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When the plot of your first novel partially hinges on anarchist overthrows funded by soap sales, and the narrative hook of your second work is the black box recorder of a jet moments away from slamming into the Australian outback, it stands to reason that your audience is going to be ready for anything. Which, to an author like Chuck Palahniuk, must sound like a challenge. Palahniuk's third identity crisis (that's "novel" to you), Invisible Monsters, more than ably responds to this call to arms. Set once again in an all-too-familiar modern wasteland where social disease and self-hatred can do more damage than any potboiler-fiction bad guy, the tale focuses particularly on a group of drag queens and fashion models trekking cross-country to find themselves, looking everywhere from the bottom of a vial of Demerol to the end of a shotgun barrel. It's a sort of Drugstore Cowboy-meets-Yentl affair, or a Hope-Crosby road movie with a skin graft and hormone-pill obsession, if you know what I mean.
Um, yeah. Anyway, the Hollywood vibe doesn't stop these comparisons. As with Fight Club and Survivor, the book is invested with a cinematic sweep, from the opening set piece, which takes off like a house afire (literally), to a host of filmic tics sprayed throughout the text: "Flash," "Jump back," "Jump way ahead," "Flash," "Flash," "Flash." You get the idea. It's as if Palahniuk didn't write the thing but yanked it directly out of the Cineplex of his mind's eye. Does it succeed? Mostly. Still working on measuring out the proper dosages of his many writerly talents (equal parts potent imagery, nihilistic coolspeak, and doped-out craziness), Palahniuk every now and then loosens his grip on the story line, which at points becomes as hard to decipher as your local pill addict's medicine cabinet. However Invisible Monsters works best on a roller-coaster level. You don't stop and count each slot on the track as you're going down the big hill. You throw up your hands and yell, "Whee!" --Bob Michaels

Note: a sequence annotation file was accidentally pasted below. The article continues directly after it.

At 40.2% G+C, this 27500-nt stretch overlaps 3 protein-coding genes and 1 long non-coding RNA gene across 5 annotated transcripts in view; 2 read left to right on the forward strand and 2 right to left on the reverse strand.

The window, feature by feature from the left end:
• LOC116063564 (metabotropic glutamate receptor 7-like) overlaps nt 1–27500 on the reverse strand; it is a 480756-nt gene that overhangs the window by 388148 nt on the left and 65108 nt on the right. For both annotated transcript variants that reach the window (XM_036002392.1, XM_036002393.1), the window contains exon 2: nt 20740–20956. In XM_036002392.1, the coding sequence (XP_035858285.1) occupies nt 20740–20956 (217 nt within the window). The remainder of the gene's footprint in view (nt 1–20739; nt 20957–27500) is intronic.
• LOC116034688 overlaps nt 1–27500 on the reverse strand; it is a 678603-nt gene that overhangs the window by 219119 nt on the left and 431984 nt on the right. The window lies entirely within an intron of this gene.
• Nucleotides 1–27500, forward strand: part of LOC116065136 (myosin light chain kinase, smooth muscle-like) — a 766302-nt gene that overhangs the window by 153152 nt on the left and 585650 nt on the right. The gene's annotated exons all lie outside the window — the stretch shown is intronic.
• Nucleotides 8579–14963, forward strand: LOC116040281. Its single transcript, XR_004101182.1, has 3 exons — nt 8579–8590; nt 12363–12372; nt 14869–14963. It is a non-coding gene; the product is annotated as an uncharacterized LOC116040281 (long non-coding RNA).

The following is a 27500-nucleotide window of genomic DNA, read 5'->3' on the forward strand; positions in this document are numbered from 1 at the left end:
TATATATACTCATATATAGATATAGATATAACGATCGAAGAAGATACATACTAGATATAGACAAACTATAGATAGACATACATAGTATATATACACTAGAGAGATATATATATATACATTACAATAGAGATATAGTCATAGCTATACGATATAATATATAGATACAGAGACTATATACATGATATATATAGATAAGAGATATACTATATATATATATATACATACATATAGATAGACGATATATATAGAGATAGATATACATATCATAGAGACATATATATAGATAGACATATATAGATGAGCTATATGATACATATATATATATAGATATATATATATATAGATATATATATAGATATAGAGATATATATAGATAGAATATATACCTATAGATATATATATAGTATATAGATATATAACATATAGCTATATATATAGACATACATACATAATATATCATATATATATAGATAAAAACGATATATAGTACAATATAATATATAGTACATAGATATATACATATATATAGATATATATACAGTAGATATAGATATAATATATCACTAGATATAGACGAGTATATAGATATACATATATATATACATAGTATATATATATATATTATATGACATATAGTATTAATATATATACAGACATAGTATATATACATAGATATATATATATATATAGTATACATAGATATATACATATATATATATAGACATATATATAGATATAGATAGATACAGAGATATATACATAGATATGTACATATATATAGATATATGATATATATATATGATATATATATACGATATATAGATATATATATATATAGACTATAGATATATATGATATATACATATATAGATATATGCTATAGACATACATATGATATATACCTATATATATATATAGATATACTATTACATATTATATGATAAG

Palahniuk's grotesque romp aims to skewer the ruthless superficiality of the fashion world and winds up with a tale as savagely glib as what it derides. Narrator Shannon McFarland, once a gorgeous fashion model, has been hideously disfigured in a mysterious drive-by shooting. Her jaw has been shot off, leaving her not only bereft of a career and boyfriend, but suddenly invisible to the world. Along comes no-nonsense, pill-popping diva Brandy Alexander, a resplendent, sassy, transgendered chick, who has modeled her body rearrangement--the breast implants, the hair, the figure--on what Shannon used to look like. Brandy suggests veils, high camp and no self-pity. Shannon wants revenge[...] Adding to the plot's contrivances are the relentless flashbacks, heralded at the beginning of almost every paragraph with "Jump back to..." and the author's pretentious device of using a fashion photographer's commands ("Flash. Give me adoration. Flash. Give me a break") to signpost the narrator's epiphanies. Palahniuk writes like he's overdosed on Details magazine. Though the absurd surprise ending may incite groans of disbelief, this book does have fun moments when campy banter tops the heroine's flat, whiny bathos. (Sept.) FYI: The film of Palahniuk's novel Fight Club will star Brad Pitt.
Copyright 1999 Reed Business Information, Inc.
Well-written, fast-paced, really interesting. There are a few times that this book gets a bit difficult to follow, but you can make your way through. Read morePublished 20 months ago by Danielle Lucas
Maybe I am just out-growing Palahniuk, but this book fell flat for me. It doesn't have that sickly entertaining spark that his other books seem to hold so well. Read morePublished on Aug. 8 2012 by K. Ketz
I'm not going to waste a lot of time analysing this book, because lots of others have slammed its ridiculous style and premise, not to mention its revolting twist. Read morePublished on Nov. 17 2008 by Steve Z. McCauley
Whether you're into any of the subjects that Chuck Palahniuk writes about, you'll enjoy WHAT he does with the materials chosen. Read morePublished on Nov. 28 2007 by James Monroe
This book reads itself on its own so much you're captivated by the rollercoaster of events and "hidden guns" (as Palahniuk calls the "plot twists"), although you find yourself... Read morePublished on Feb. 3 2007 by neuroxik
I do so hope that the people who buy this book take a good look at the cover: it's as ingenius as the writing inside. Read morePublished on Dec 30 2006 by Peck Ransom
Someone has blown the face off a beautiful model as she is driving on the expressway! Whodunnit? This question is almost ignored throughout this really weird and hilariously... Read morePublished on March 19 2006 by Charity Valentine
The writing style is unlike any I have ever read; brutally honest, slightly surreal, and hilarious all at the same time. Read morePublished on Aug. 28 2005 by Ellen Rice